Today's pick, Tibet Wild, is from our Editorial Assistant, Rebecca Bright.
No Island Press book has made me want to quit my job more than my staff pick, Tibet Wild—and considering how excited I was to start work at Island, that’s a tall order. In 2011, as a new member of the Editorial team, one of my first tasks was to sort through scores of George Schaller’s photos to help him select 32 for the color insert of his new book.
The photos are a lovely complement to Schaller’s account of his fieldwork and conservation efforts in Tibet, spanning 30 years of his expeditions in the region. They showcase the ecological diversity of the area, from burrowing pika to herds of chiru, or antelope, and offer a glimpse into the lives of Tibet’s human inhabitants. There’s nothing quite like holding a slide up to the light and gazing into the eyes of a Tibetan herdsman or camouflaged snow leopard to remind you that the world is much larger than your Dupont Circle office. How can I get there, and how soon can I go? I wondered.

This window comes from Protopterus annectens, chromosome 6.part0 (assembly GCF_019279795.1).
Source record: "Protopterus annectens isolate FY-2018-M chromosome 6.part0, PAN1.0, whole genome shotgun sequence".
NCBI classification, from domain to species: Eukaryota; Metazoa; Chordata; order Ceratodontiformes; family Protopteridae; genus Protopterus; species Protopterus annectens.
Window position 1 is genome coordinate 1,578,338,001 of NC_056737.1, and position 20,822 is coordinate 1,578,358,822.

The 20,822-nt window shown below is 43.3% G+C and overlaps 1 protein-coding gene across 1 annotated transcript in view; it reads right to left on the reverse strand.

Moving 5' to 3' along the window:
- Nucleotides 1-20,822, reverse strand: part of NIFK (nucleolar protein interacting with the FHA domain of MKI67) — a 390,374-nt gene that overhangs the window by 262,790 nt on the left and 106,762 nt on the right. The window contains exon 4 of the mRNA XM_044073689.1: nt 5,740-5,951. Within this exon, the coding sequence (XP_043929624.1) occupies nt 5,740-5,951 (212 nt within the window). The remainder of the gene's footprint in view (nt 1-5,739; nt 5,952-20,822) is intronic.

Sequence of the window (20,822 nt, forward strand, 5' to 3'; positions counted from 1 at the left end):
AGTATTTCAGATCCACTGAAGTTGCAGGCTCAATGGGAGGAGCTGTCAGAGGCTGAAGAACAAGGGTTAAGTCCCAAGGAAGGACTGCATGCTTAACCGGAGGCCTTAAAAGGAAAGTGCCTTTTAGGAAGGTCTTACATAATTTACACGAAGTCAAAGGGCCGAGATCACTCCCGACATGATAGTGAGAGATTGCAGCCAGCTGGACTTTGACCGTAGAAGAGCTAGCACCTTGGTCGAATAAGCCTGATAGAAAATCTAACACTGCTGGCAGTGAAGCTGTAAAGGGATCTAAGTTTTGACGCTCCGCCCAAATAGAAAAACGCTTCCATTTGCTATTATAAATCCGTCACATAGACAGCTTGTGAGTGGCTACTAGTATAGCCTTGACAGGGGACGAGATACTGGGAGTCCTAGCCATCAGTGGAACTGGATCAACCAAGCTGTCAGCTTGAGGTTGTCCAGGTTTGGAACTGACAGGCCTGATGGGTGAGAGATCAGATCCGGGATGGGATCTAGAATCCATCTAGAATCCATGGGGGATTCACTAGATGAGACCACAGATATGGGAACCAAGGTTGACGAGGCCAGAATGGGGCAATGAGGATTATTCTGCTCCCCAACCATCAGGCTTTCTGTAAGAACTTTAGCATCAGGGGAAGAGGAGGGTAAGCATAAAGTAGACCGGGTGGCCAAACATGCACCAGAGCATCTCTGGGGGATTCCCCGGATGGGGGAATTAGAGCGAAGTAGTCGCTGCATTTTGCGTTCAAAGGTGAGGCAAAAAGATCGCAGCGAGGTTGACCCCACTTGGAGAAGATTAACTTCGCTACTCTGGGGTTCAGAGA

Obviously, I didn’t drop everything to become a traveling naturalist. But Tibet Wild brings these experiences to life for more rooted readers like myself, as Schaller describes the struggles and victories of life as a field biologist in some of the most remote country in the world. The book is also an inspiring story of conservation: as the impact of climate change and human development became more widespread, Schaller realized that being a biologist was no longer enough—he had to work with local communities to become an advocate for the wildlife of the region.
I hope you enjoy the journey as much as I did (but don’t quit your day job). Here is an excerpt from Tibet Wild, detailing one of Schaller’s many expeditions to discover the chiru’s elusive calving grounds.Get Tibet Wild for 50% off at islandpress.org. Offer valid until October 28th!